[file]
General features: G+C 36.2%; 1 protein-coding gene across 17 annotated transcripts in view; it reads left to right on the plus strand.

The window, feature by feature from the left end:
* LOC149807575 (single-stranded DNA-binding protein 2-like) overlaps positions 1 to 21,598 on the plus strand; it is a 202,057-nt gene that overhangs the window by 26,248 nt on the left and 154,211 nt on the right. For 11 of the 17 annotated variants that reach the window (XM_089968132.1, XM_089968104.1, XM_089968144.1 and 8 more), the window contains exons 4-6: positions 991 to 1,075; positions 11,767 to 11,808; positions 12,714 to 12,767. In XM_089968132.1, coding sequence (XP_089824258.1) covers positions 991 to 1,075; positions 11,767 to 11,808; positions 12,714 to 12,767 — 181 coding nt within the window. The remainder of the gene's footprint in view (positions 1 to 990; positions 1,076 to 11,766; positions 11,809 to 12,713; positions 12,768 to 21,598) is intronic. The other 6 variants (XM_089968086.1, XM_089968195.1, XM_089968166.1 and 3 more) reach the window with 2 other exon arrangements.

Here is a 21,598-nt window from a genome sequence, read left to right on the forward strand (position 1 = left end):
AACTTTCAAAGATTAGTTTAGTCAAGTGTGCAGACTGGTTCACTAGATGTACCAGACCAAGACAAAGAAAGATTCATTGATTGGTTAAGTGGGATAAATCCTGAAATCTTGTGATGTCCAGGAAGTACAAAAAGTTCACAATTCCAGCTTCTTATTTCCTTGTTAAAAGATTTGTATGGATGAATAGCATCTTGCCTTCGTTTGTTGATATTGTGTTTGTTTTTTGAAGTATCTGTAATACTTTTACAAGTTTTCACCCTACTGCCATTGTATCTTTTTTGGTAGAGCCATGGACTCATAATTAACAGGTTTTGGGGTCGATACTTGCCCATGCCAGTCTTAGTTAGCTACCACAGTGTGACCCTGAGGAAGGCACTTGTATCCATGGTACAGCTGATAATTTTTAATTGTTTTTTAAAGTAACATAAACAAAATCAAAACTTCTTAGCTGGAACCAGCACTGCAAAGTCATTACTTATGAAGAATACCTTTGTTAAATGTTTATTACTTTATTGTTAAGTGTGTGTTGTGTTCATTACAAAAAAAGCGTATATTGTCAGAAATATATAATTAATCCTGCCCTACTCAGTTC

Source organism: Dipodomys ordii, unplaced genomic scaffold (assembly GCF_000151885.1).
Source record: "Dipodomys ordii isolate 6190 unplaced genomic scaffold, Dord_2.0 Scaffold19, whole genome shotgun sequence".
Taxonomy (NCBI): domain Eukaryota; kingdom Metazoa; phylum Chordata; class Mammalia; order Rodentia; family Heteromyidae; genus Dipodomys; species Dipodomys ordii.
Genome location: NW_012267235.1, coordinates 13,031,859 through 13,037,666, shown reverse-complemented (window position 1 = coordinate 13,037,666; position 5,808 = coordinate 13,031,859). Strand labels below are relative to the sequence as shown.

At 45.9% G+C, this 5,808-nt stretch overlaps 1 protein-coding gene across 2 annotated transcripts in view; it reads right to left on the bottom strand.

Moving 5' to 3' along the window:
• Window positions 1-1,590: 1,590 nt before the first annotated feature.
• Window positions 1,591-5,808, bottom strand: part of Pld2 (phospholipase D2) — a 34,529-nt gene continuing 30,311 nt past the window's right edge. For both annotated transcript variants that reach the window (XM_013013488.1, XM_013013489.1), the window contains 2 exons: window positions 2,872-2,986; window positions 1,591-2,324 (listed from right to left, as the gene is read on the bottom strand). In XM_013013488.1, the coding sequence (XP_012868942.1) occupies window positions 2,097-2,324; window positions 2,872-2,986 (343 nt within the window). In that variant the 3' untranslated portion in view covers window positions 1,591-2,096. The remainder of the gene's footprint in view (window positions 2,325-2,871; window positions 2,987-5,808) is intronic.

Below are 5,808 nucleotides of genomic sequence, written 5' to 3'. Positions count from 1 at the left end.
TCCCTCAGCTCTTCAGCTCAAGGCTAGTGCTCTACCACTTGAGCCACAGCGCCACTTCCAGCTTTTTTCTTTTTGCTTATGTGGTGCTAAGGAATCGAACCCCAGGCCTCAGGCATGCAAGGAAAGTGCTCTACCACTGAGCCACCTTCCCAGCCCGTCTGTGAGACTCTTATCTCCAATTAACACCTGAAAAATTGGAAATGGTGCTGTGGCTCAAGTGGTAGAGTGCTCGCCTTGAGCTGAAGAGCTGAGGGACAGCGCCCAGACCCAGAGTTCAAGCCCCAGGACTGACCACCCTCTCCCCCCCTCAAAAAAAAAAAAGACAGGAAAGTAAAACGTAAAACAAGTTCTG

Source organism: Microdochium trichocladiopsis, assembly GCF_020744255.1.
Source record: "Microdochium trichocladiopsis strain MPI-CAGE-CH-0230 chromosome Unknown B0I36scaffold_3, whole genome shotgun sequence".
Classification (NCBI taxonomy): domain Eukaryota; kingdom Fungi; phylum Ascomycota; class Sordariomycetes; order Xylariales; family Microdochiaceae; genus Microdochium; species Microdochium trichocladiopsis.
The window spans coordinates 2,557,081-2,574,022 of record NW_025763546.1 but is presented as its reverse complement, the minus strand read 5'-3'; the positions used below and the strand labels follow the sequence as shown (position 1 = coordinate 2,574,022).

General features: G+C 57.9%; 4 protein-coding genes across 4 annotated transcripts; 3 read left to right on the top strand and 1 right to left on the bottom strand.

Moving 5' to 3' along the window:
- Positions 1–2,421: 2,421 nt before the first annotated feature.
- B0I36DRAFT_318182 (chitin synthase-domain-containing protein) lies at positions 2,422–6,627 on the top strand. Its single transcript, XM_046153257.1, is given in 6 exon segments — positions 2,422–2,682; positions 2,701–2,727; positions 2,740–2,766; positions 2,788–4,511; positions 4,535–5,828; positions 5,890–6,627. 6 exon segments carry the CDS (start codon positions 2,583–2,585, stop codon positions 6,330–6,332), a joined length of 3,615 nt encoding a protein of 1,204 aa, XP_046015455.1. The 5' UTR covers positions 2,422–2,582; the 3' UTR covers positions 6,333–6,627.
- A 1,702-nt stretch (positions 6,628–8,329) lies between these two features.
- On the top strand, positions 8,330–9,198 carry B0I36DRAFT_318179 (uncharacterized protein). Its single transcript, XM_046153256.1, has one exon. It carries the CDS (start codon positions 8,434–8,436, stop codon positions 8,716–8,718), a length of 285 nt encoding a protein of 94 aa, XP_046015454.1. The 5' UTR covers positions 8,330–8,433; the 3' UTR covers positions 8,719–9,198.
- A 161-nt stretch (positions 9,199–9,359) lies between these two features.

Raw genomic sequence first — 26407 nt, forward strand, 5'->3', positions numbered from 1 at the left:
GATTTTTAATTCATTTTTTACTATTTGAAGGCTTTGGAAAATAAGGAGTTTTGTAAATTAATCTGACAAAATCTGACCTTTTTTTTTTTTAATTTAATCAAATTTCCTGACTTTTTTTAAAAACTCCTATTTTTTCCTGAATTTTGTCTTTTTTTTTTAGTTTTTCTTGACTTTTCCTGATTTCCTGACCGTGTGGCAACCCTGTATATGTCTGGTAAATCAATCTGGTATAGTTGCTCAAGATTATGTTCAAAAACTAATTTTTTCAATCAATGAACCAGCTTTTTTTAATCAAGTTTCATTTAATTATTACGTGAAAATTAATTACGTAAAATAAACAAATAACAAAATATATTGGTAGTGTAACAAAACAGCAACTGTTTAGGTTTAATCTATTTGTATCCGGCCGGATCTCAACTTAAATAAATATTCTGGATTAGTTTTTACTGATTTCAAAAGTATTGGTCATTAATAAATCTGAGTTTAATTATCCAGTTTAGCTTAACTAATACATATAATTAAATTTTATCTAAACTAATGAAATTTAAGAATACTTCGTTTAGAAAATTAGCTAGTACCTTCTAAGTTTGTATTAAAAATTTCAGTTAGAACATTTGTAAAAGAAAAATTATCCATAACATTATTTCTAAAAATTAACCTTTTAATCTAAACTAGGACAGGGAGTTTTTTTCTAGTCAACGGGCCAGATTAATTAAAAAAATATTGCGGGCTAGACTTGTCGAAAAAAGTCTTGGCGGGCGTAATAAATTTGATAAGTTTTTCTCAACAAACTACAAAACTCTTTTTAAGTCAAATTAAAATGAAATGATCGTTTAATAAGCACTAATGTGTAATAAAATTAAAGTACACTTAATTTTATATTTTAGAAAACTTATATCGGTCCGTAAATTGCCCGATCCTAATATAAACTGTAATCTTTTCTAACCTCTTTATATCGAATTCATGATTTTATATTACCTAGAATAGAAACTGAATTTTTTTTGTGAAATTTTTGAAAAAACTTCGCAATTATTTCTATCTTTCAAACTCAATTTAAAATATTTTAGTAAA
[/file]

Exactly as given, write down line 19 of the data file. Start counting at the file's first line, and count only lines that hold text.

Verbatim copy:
The window spans coordinates 2,557,081-2,574,022 of record NW_025763546.1 but is presented as its reverse complement, the minus strand read 5'-3'; the positions used below and the strand labels follow the sequence as shown (position 1 = coordinate 2,574,022).